From health insurance to banking, African companies and entrepreneurs are harnessing the opportunities of big data
CEOs claim it will revolutionise African business. Philanthropists insist it can help eradicate poverty. ‘Big Data’ enjoys a lot of hype. “[It] is all about weeding through huge volumes of data and finding the gems,” says Cory Wiegert, IBM’s director for software product management. Collecting and interpreting big data can provide businesses with unprecedented insight. As Mr Wiegert puts it, “companies become more informed and they make better decisions and wiser investments.”
While African businesses are tapping into big data, the region has lagged the global trend. An IBM report focusing on Nigeria and Kenya reveals that 40 percent of businesses are in the planning stages of a big data project, in comparison with the global average of 51 percent. Twelve percent of Kenyan and Nigerian firms have big data projects live, just shy of the 13 percent global mean. Although the majority of firms in Nigeria and Kenya claim to be capable of having such projects, formal training in management remains low, according to the report, suggesting that the adoption curve has yet to hit a serious upward trend.
The biggest African firms are, naturally, more likely to have big data projects. But in an intriguing twist, smaller firms are more likely to be dabbling than medium-sized firms; 43 percent of small firms said they were in the planning stage for big data projects, compared with 24 percent of medium companies. Mr Wiegert of IBM argues that smaller African firms can benefit from these projects as much as larger companies. “We don’t think that size affects the value that a firm can derive from big data. There are plenty of African entrepreneurs basing their business models on collecting and innovatively deploying big data.”
Stories of how big data is boosting businesses are starting to emerge. Mr Wiegert says this includes all industries. “There are businesses engaging with big data and they don’t even know it. Every sector is grappling with volumes of information that they have to process and make into something.”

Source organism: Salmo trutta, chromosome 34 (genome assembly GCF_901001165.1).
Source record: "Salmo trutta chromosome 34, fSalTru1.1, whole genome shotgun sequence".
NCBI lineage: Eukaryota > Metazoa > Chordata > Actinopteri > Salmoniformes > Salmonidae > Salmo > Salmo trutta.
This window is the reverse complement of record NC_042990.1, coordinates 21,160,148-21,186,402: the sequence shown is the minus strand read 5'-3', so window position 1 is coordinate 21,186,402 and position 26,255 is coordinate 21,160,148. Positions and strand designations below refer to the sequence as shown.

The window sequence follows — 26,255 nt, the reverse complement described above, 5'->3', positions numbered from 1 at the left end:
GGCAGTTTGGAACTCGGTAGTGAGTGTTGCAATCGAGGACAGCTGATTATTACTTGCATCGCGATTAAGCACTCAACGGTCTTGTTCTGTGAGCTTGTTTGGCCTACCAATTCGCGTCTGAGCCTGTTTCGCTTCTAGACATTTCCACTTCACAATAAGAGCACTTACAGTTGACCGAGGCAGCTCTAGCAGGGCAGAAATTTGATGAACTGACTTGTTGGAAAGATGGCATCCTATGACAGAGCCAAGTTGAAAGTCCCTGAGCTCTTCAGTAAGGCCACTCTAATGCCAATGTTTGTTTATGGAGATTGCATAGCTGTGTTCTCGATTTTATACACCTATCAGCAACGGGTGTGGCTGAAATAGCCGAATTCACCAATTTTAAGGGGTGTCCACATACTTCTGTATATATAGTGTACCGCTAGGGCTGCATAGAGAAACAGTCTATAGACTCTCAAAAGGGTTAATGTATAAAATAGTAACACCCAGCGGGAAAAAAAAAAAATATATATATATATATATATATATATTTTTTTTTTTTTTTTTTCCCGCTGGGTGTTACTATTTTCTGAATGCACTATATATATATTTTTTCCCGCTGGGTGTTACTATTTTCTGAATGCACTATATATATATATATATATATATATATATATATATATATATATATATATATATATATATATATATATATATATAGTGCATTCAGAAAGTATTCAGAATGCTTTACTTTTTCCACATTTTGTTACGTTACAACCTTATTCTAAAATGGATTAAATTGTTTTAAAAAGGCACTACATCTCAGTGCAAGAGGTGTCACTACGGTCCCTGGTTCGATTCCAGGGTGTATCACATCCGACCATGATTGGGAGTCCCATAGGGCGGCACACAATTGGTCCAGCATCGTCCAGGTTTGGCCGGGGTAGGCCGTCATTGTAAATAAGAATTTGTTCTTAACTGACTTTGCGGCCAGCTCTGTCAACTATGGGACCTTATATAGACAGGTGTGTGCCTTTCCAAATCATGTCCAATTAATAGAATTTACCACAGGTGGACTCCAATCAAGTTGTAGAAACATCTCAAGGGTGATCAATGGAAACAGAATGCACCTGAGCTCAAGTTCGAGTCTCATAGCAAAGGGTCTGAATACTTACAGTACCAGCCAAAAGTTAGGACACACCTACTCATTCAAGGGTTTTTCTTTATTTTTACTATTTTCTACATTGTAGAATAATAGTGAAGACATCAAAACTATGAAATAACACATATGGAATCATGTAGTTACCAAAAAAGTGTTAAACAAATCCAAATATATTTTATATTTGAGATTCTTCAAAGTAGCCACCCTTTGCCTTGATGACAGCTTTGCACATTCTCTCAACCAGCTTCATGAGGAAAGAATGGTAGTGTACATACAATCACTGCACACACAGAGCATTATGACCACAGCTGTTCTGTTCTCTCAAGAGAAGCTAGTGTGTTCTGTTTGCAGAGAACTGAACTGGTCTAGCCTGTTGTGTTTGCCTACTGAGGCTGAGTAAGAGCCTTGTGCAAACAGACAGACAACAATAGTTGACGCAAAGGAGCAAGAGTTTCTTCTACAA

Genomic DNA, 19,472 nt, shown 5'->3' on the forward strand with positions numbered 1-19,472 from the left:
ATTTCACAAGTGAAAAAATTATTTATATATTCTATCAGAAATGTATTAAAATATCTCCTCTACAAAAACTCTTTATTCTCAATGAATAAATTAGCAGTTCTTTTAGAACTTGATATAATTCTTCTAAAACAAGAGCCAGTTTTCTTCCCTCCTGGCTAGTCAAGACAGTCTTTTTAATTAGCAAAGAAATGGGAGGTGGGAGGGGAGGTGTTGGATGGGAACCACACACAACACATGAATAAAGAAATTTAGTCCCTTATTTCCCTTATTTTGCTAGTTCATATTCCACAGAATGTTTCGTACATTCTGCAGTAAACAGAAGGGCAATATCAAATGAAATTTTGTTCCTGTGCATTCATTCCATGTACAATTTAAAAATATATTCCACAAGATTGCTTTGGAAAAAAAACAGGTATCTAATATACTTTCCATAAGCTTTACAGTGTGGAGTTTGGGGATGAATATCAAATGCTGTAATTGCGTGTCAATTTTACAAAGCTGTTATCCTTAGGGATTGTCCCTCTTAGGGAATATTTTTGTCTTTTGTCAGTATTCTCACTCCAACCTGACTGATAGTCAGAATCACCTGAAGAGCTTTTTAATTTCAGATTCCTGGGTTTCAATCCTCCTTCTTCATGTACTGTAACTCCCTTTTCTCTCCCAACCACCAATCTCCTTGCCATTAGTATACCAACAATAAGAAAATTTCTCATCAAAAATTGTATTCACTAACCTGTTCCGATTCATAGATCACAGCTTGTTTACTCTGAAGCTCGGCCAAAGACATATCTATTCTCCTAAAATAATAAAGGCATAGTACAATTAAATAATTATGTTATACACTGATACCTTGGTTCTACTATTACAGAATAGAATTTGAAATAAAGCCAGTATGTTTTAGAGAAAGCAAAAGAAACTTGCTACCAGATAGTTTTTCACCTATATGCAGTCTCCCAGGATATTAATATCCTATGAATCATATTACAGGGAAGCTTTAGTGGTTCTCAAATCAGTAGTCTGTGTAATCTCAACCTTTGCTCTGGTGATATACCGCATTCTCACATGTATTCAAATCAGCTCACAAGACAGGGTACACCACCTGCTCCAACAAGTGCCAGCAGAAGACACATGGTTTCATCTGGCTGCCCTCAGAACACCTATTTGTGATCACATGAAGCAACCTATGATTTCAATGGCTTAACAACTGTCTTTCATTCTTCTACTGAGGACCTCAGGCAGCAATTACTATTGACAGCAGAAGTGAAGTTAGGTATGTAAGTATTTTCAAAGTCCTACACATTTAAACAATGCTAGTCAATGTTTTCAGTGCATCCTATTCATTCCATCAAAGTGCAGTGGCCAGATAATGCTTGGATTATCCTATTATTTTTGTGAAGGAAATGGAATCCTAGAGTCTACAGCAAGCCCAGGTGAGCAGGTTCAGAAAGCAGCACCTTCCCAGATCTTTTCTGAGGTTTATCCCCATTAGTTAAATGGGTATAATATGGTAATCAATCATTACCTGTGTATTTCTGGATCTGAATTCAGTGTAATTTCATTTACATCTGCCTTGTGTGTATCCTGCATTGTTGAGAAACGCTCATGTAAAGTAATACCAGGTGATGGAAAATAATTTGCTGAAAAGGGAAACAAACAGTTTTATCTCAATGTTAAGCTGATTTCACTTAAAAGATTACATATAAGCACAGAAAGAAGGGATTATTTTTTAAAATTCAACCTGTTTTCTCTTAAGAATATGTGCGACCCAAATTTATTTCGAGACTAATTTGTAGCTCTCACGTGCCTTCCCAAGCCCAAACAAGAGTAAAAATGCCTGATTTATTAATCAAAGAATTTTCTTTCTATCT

The South African insurance firm Santam has started using predictive analytics to make it easier to process claims and spot fraud. As a result, it says it can deal with legitimate claims within an hour; 70 times faster than previously. Being able to tap into big data also means that Santam’s claims adjusters have to visit clients for low-risk claims less frequently, which has helped slash operational costs. The company claims to have saved $2.4m within the first four months of launching the programme.
Meanwhile, another South African health insurance firm, Discovery, has pumped money into an analytics programme to interpret complex health-related data and predict its clients’ problems in minutes. The new operation has also sharpened Discovery’s fraud-detection tools; it can now mine big data from pharmacies and health providers to spot potential phantom drug prescriptions, something that the previous system could not do.
Discovery hopes that it will soon reap the rewards it has accumulated over the years through a programme called Vitality, which rewards policyholders for going to the gym, for a health screening or buying healthy food, and has been collecting data on participating customers.
“The wellness behaviour of consumers, and the way in which incentives drive behavioural change generate significant volumes,” says the CEO of Discovery, Jonathan Broomberg. “Discovery has invested heavily in analytical capability to interpret and derive value from the data collected.”
In January, IBM announced a partnership with South African lender Nedbank to come up with a predictive modeling system so that the bank can integrate real time big data gathered from social media into its main banking infrastructure.
“Say someone rings our customer service hotline, is unhappy with the service they receive and then tweets about it. We now have the ability to look up the banking profile of the person by linking their social media profile with their banking profile,” says Craig Smee, the head of social media communications at Nedbank.